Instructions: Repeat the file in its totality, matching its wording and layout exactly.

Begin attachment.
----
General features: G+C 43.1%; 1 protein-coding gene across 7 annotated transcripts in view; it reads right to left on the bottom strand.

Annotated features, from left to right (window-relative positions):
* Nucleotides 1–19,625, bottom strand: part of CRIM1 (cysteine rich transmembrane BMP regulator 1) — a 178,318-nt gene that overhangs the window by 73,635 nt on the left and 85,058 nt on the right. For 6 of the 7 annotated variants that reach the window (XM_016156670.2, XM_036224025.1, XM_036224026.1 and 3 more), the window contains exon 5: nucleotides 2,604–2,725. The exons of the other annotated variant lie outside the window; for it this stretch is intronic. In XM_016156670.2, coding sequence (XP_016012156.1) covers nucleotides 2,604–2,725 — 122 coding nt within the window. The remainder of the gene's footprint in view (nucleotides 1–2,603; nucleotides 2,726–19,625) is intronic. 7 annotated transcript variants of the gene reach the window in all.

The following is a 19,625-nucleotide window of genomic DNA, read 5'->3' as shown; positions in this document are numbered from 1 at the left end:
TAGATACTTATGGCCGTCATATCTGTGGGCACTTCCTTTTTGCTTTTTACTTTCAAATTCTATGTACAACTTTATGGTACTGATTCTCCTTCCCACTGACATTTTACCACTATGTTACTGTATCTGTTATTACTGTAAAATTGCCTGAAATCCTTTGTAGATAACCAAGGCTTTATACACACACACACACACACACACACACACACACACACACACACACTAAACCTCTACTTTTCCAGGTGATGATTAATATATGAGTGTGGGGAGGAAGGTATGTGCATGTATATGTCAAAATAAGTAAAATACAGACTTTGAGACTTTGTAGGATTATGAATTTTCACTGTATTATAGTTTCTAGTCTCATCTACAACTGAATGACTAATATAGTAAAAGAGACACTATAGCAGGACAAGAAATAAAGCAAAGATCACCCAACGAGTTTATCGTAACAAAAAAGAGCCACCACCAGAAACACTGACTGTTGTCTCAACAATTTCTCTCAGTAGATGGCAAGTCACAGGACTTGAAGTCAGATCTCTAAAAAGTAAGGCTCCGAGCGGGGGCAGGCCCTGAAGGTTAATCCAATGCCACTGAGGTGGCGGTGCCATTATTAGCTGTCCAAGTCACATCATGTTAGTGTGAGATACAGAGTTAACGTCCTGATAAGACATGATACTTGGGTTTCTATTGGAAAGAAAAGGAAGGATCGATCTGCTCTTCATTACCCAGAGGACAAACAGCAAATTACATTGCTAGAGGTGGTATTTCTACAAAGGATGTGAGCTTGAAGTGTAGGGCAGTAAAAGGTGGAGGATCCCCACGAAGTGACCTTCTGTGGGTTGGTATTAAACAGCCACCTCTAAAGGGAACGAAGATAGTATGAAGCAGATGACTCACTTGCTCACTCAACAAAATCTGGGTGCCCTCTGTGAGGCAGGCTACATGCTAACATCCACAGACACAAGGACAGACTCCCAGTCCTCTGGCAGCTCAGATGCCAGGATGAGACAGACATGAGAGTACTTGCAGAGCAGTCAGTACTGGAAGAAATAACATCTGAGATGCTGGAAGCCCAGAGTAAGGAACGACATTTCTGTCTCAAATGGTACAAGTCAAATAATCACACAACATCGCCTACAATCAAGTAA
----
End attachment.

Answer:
General features: G+C 43.1%; 1 protein-coding gene across 7 annotated transcripts in view; it reads right to left on the bottom strand.

Annotated features, from left to right (window-relative positions):
* Nucleotides 1–19,625, bottom strand: part of CRIM1 (cysteine rich transmembrane BMP regulator 1) — a 178,318-nt gene that overhangs the window by 73,635 nt on the left and 85,058 nt on the right. For 6 of the 7 annotated variants that reach the window (XM_016156670.2, XM_036224025.1, XM_036224026.1 and 3 more), the window contains exon 5: nucleotides 2,604–2,725. The exons of the other annotated variant lie outside the window; for it this stretch is intronic. In XM_016156670.2, coding sequence (XP_016012156.1) covers nucleotides 2,604–2,725 — 122 coding nt within the window. The remainder of the gene's footprint in view (nucleotides 1–2,603; nucleotides 2,726–19,625) is intronic. 7 annotated transcript variants of the gene reach the window in all.

The following is a 19,625-nucleotide window of genomic DNA, read 5'->3' as shown; positions in this document are numbered from 1 at the left end:
TAGATACTTATGGCCGTCATATCTGTGGGCACTTCCTTTTTGCTTTTTACTTTCAAATTCTATGTACAACTTTATGGTACTGATTCTCCTTCCCACTGACATTTTACCACTATGTTACTGTATCTGTTATTACTGTAAAATTGCCTGAAATCCTTTGTAGATAACCAAGGCTTTATACACACACACACACACACACACACACACACACACACACACACACTAAACCTCTACTTTTCCAGGTGATGATTAATATATGAGTGTGGGGAGGAAGGTATGTGCATGTATATGTCAAAATAAGTAAAATACAGACTTTGAGACTTTGTAGGATTATGAATTTTCACTGTATTATAGTTTCTAGTCTCATCTACAACTGAATGACTAATATAGTAAAAGAGACACTATAGCAGGACAAGAAATAAAGCAAAGATCACCCAACGAGTTTATCGTAACAAAAAAGAGCCACCACCAGAAACACTGACTGTTGTCTCAACAATTTCTCTCAGTAGATGGCAAGTCACAGGACTTGAAGTCAGATCTCTAAAAAGTAAGGCTCCGAGCGGGGGCAGGCCCTGAAGGTTAATCCAATGCCACTGAGGTGGCGGTGCCATTATTAGCTGTCCAAGTCACATCATGTTAGTGTGAGATACAGAGTTAACGTCCTGATAAGACATGATACTTGGGTTTCTATTGGAAAGAAAAGGAAGGATCGATCTGCTCTTCATTACCCAGAGGACAAACAGCAAATTACATTGCTAGAGGTGGTATTTCTACAAAGGATGTGAGCTTGAAGTGTAGGGCAGTAAAAGGTGGAGGATCCCCACGAAGTGACCTTCTGTGGGTTGGTATTAAACAGCCACCTCTAAAGGGAACGAAGATAGTATGAAGCAGATGACTCACTTGCTCACTCAACAAAATCTGGGTGCCCTCTGTGAGGCAGGCTACATGCTAACATCCACAGACACAAGGACAGACTCCCAGTCCTCTGGCAGCTCAGATGCCAGGATGAGACAGACATGAGAGTACTTGCAGAGCAGTCAGTACTGGAAGAAATAACATCTGAGATGCTGGAAGCCCAGAGTAAGGAACGACATTTCTGTCTCAAATGGTACAAGTCAAATAATCACACAACATCGCCTACAATCAAGTAA